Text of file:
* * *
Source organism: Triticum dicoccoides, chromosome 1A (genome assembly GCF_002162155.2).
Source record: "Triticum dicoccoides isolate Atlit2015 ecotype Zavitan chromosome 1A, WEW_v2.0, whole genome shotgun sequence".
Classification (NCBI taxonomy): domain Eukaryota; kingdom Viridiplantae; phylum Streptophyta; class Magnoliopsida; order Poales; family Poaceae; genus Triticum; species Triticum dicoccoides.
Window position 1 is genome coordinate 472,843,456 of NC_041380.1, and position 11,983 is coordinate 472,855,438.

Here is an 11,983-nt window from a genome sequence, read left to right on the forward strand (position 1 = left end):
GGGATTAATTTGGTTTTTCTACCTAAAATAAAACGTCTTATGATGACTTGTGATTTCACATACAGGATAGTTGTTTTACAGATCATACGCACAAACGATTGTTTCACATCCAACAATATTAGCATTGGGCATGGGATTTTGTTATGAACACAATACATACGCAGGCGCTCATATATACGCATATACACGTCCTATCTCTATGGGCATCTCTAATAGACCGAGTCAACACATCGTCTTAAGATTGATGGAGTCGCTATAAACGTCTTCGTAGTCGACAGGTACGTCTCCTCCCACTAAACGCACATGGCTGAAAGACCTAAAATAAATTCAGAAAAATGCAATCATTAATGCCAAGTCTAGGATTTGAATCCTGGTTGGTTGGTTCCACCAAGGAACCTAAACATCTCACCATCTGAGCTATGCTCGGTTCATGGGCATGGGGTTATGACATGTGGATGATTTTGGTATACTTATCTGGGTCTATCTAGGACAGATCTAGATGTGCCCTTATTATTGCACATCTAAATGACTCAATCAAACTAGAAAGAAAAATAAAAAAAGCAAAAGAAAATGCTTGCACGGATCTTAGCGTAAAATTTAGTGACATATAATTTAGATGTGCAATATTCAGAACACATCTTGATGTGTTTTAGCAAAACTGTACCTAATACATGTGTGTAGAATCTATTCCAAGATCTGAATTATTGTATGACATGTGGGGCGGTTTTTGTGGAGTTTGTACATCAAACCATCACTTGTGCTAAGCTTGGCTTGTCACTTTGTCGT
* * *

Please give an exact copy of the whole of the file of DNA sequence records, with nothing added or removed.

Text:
Source organism: Triticum dicoccoides, chromosome 1A (genome assembly GCF_002162155.2).
Source record: "Triticum dicoccoides isolate Atlit2015 ecotype Zavitan chromosome 1A, WEW_v2.0, whole genome shotgun sequence".
Classification (NCBI taxonomy): domain Eukaryota; kingdom Viridiplantae; phylum Streptophyta; class Magnoliopsida; order Poales; family Poaceae; genus Triticum; species Triticum dicoccoides.
Window position 1 is genome coordinate 472,843,456 of NC_041380.1, and position 11,983 is coordinate 472,855,438.

Here is an 11,983-nt window from a genome sequence, read left to right on the forward strand (position 1 = left end):
GGGATTAATTTGGTTTTTCTACCTAAAATAAAACGTCTTATGATGACTTGTGATTTCACATACAGGATAGTTGTTTTACAGATCATACGCACAAACGATTGTTTCACATCCAACAATATTAGCATTGGGCATGGGATTTTGTTATGAACACAATACATACGCAGGCGCTCATATATACGCATATACACGTCCTATCTCTATGGGCATCTCTAATAGACCGAGTCAACACATCGTCTTAAGATTGATGGAGTCGCTATAAACGTCTTCGTAGTCGACAGGTACGTCTCCTCCCACTAAACGCACATGGCTGAAAGACCTAAAATAAATTCAGAAAAATGCAATCATTAATGCCAAGTCTAGGATTTGAATCCTGGTTGGTTGGTTCCACCAAGGAACCTAAACATCTCACCATCTGAGCTATGCTCGGTTCATGGGCATGGGGTTATGACATGTGGATGATTTTGGTATACTTATCTGGGTCTATCTAGGACAGATCTAGATGTGCCCTTATTATTGCACATCTAAATGACTCAATCAAACTAGAAAGAAAAATAAAAAAAGCAAAAGAAAATGCTTGCACGGATCTTAGCGTAAAATTTAGTGACATATAATTTAGATGTGCAATATTCAGAACACATCTTGATGTGTTTTAGCAAAACTGTACCTAATACATGTGTGTAGAATCTATTCCAAGATCTGAATTATTGTATGACATGTGGGGCGGTTTTTGTGGAGTTTGTACATCAAACCATCACTTGTGCTAAGCTTGGCTTGTCACTTTGTCGT